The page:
That’s right. You are the client. The people who voted to hire the attorney are there to represent you. They campaigned for that responsibility. You granted it to them. You paid for the report. And you have the right to know whether juicy bye-bye deals using your cash are being made in good faith.
In the meantime, while the county and council were, I don’t know, getting their talking points straight perhaps, a summary of the report was being leaked to the newspapers.
Here is what was among the findings in that 12-page document. (You should warn anyone who might be in the room with you right now that you are about to say “WHAT!” a lot):
- Gruber is still the interim county administrator because council doesn’t know the rules of parliamentary procedure and never rescinded his appointment
- Which means Keaveny never actually had the authority to sign off on Gruber’s contract because he was Gruber’s employee at the time
- The county “does not manage its assets well”; specifically, it has no formal system of tracking laptops and other electronic equipment purchased with tax money for use by public employees
- The procurement policy — the rules by which the county offers potentially lucrative and usually sought-after contracts to vendors — is “vague”
- Two county lawyers — Gruber and Keaveny — appear not to have been aware of a basic South Carolina employment law that requires a one-year gap between when a public employee leaves his job and when he later becomes a contractor for that same employer
- Keaveny was “coerced” into taking the interim administrator position by the council chairman at the time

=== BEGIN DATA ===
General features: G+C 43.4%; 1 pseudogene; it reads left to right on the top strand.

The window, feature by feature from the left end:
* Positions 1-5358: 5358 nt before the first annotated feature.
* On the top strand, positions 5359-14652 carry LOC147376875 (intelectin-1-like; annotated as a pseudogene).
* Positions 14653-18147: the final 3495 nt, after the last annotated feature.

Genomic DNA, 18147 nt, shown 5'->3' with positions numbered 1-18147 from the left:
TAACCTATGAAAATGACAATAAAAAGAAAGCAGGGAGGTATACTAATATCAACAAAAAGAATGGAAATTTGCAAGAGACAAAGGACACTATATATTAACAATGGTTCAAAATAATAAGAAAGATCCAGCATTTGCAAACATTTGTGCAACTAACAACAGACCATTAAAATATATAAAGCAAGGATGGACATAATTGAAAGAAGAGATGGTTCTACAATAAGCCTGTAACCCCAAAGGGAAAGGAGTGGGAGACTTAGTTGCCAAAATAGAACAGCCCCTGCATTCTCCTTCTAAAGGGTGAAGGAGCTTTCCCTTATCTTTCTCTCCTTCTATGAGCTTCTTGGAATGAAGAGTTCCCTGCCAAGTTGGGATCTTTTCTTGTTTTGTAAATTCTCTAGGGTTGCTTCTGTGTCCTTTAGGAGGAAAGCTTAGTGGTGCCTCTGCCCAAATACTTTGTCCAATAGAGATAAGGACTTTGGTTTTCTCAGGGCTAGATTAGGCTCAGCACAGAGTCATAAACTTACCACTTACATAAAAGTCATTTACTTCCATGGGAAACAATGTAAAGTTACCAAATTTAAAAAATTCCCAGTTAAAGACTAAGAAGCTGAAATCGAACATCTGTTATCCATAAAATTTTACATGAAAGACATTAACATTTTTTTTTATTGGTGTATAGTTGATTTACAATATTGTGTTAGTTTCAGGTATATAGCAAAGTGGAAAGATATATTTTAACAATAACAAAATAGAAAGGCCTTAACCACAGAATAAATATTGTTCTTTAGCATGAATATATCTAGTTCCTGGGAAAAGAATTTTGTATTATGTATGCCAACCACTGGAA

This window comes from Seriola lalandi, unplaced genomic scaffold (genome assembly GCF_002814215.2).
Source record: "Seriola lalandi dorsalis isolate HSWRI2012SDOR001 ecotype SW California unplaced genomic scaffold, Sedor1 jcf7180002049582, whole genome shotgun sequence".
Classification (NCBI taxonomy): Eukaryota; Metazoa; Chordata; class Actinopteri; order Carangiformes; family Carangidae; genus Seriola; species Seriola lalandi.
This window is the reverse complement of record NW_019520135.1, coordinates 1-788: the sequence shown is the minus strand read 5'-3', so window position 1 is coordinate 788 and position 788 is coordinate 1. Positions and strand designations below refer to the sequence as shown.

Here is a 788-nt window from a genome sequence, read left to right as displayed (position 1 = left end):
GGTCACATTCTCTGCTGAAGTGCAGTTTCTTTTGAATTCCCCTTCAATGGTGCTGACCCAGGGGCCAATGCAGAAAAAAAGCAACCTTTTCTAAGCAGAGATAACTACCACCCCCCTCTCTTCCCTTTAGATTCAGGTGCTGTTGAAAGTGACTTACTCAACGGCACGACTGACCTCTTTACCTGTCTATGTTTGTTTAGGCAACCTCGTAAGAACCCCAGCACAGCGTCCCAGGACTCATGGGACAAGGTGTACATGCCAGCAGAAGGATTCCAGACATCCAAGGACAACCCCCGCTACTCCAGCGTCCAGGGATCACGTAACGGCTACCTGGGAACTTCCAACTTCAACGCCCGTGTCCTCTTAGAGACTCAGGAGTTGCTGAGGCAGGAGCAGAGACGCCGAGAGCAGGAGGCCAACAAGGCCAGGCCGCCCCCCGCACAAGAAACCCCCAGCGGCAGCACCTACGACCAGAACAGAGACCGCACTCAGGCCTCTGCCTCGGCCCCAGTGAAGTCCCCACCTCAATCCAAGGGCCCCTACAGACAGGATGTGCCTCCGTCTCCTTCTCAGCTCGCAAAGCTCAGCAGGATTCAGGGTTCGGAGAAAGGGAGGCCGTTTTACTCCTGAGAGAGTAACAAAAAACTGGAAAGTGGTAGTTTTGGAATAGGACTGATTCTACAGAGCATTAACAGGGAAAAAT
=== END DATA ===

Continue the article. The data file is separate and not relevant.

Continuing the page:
- Which Keaveny believed Keaveny wasn’t qualified for, if Keaveny did say so himself, which Keaveny did ... to the council chairman at the time
- There are currently an unknown number of open-ended consulting contracts with other unnamed former county employees who had unspecified “institutional knowledge”
- All but one person interviewed by the investigator said they wanted “the Josh thing” to go away so they can “go back to the business of running the county”
Let’s unpack that last bit of information because it is the most important part of the summary.
When those who are entrusted with public works are dismissive of a sticky issue and reductive of anyone who is questioning them on it, and when they offer exasperation as a solution — everyone should just move on already! — consider that to be a hunt dog, stopped with his paw held up and his nose down.
He is signaling to you, county resident.
He is saying, “Something is there, county resident.”
He is telling you, “You have been on the right track, county resident.”
One more time: Most of those interviewed by the investigator said they want “the Josh thing” to go away so they can return to doing what they were doing before, which is making the types of decisions and providing the sort of leadership that contribute to “Josh things” occurring in the first place.
That they want to return to how it was before anyone was interested in inconveniencing them with inquiry is unsurprising — but it should absolutely alarm you and it should color future assessment.
We shouldn’t allow council to duck and cover on this nor any other issue of public concern.
We should let council know that we expect higher standards of transparency and better stewardship of our dollars.
And we should watch them all a little more closely.
Because, guess what, we too are capable of having “institutional knowledge.”